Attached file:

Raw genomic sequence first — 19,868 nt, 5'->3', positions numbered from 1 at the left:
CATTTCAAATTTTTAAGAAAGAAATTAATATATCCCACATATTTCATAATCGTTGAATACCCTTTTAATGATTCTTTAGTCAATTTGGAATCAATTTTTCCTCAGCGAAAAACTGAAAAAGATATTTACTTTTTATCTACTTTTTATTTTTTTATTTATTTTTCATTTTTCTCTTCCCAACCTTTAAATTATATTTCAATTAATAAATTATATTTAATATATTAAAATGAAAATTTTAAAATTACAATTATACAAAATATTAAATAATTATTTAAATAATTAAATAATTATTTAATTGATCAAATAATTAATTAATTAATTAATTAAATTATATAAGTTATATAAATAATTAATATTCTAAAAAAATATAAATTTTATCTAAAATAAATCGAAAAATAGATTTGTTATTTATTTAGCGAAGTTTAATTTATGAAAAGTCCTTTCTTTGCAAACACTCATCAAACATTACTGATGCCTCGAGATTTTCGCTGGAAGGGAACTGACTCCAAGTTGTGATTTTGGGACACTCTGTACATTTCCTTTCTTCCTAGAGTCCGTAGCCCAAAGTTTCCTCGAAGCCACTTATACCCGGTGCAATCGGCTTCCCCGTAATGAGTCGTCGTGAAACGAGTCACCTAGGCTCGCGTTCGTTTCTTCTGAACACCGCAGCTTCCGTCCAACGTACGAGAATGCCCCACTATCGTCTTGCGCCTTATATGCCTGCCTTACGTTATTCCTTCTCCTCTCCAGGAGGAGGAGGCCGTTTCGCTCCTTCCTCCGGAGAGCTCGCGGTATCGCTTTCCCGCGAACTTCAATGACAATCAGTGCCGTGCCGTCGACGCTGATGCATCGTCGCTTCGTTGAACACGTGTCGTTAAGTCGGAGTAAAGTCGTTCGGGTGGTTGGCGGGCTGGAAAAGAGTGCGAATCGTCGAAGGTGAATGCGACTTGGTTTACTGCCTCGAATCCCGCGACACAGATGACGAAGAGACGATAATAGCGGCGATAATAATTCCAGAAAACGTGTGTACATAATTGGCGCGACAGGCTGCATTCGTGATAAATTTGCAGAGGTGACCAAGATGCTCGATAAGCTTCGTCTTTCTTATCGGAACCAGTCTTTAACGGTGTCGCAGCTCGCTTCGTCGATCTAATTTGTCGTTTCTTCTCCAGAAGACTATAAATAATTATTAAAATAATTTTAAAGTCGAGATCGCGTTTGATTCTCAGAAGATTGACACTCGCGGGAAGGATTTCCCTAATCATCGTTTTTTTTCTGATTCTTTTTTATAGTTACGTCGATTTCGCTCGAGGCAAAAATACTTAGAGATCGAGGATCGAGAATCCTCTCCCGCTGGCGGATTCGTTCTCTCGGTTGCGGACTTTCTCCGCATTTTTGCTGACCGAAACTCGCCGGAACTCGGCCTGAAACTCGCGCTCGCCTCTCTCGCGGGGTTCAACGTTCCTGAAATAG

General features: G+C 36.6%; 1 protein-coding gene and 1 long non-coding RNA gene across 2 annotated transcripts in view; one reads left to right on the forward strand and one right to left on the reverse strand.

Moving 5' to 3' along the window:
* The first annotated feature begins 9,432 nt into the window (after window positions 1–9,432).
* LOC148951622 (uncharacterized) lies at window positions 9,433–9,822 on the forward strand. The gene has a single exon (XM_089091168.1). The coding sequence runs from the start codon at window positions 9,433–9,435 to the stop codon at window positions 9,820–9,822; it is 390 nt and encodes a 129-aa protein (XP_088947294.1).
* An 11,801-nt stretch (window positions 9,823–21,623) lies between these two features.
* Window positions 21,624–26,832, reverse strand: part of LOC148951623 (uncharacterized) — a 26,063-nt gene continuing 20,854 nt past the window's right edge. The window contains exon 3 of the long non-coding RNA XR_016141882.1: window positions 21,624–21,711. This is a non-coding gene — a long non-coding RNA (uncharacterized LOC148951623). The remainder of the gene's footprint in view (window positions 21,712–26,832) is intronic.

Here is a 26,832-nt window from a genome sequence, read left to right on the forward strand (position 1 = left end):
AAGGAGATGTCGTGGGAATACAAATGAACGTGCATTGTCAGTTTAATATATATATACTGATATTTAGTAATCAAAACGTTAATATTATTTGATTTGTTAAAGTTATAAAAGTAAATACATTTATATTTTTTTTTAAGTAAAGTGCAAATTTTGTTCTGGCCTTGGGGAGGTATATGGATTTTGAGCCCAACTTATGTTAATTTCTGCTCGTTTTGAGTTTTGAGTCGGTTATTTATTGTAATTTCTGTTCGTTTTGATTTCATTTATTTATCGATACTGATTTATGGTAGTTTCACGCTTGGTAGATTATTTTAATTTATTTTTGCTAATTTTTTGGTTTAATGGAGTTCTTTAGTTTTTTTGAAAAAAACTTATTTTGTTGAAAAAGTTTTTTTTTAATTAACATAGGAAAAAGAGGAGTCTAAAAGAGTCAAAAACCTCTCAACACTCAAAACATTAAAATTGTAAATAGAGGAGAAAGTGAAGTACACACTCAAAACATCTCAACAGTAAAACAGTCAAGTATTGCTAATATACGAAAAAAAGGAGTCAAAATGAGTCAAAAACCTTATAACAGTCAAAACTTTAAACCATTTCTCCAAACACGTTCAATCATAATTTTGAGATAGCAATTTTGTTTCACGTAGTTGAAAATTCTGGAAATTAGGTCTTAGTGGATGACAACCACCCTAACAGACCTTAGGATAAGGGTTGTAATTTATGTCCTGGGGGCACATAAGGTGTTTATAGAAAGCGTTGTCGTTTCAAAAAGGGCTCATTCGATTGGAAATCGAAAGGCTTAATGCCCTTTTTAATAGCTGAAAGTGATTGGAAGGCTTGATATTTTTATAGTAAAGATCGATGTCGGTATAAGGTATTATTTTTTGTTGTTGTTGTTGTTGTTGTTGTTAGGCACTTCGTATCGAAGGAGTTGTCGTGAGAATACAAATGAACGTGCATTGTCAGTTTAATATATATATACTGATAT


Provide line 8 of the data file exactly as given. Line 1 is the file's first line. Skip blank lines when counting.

* Window positions 21,624–26,832, reverse strand: part of LOC148951623 (uncharacterized) — a 26,063-nt gene continuing 20,854 nt past the window's right edge. The window contains exon 3 of the long non-coding RNA XR_016141882.1: window positions 21,624–21,711. This is a non-coding gene — a long non-coding RNA (uncharacterized LOC148951623). The remainder of the gene's footprint in view (window positions 21,712–26,832) is intronic.